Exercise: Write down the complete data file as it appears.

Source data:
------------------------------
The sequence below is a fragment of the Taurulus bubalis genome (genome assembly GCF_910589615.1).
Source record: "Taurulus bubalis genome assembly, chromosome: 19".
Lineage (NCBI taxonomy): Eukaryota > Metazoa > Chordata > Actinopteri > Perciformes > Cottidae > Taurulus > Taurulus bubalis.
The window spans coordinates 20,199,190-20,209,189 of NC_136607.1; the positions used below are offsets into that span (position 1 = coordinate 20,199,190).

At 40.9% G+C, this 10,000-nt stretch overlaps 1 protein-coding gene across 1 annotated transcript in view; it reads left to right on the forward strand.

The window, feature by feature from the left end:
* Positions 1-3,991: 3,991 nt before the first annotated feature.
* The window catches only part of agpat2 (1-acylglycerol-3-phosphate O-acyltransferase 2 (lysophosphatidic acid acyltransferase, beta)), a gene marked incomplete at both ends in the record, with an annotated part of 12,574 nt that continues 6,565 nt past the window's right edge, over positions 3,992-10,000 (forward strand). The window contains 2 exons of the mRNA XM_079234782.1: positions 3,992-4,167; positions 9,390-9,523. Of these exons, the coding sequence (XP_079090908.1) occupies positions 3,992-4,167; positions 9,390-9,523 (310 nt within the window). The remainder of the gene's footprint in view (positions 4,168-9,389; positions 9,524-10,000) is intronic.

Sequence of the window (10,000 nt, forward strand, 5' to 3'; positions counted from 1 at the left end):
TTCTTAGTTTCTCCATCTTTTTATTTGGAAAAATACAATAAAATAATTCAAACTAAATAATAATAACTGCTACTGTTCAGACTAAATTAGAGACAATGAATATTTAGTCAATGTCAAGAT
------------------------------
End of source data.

The sequence below is a fragment of the Taurulus bubalis genome (genome assembly GCF_910589615.1).
Source record: "Taurulus bubalis genome assembly, chromosome: 19".
Lineage (NCBI taxonomy): Eukaryota > Metazoa > Chordata > Actinopteri > Perciformes > Cottidae > Taurulus > Taurulus bubalis.
The window spans coordinates 20,199,190-20,209,189 of NC_136607.1; the positions used below are offsets into that span (position 1 = coordinate 20,199,190).

At 40.9% G+C, this 10,000-nt stretch overlaps 1 protein-coding gene across 1 annotated transcript in view; it reads left to right on the forward strand.

The window, feature by feature from the left end:
* Positions 1-3,991: 3,991 nt before the first annotated feature.
* The window catches only part of agpat2 (1-acylglycerol-3-phosphate O-acyltransferase 2 (lysophosphatidic acid acyltransferase, beta)), a gene marked incomplete at both ends in the record, with an annotated part of 12,574 nt that continues 6,565 nt past the window's right edge, over positions 3,992-10,000 (forward strand). The window contains 2 exons of the mRNA XM_079234782.1: positions 3,992-4,167; positions 9,390-9,523. Of these exons, the coding sequence (XP_079090908.1) occupies positions 3,992-4,167; positions 9,390-9,523 (310 nt within the window). The remainder of the gene's footprint in view (positions 4,168-9,389; positions 9,524-10,000) is intronic.

Sequence of the window (10,000 nt, forward strand, 5' to 3'; positions counted from 1 at the left end):
TTCTTAGTTTCTCCATCTTTTTATTTGGAAAAATACAATAAAATAATTCAAACTAAATAATAATAACTGCTACTGTTCAGACTAAATTAGAGACAATGAATATTTAGTCAATGTCAAGAT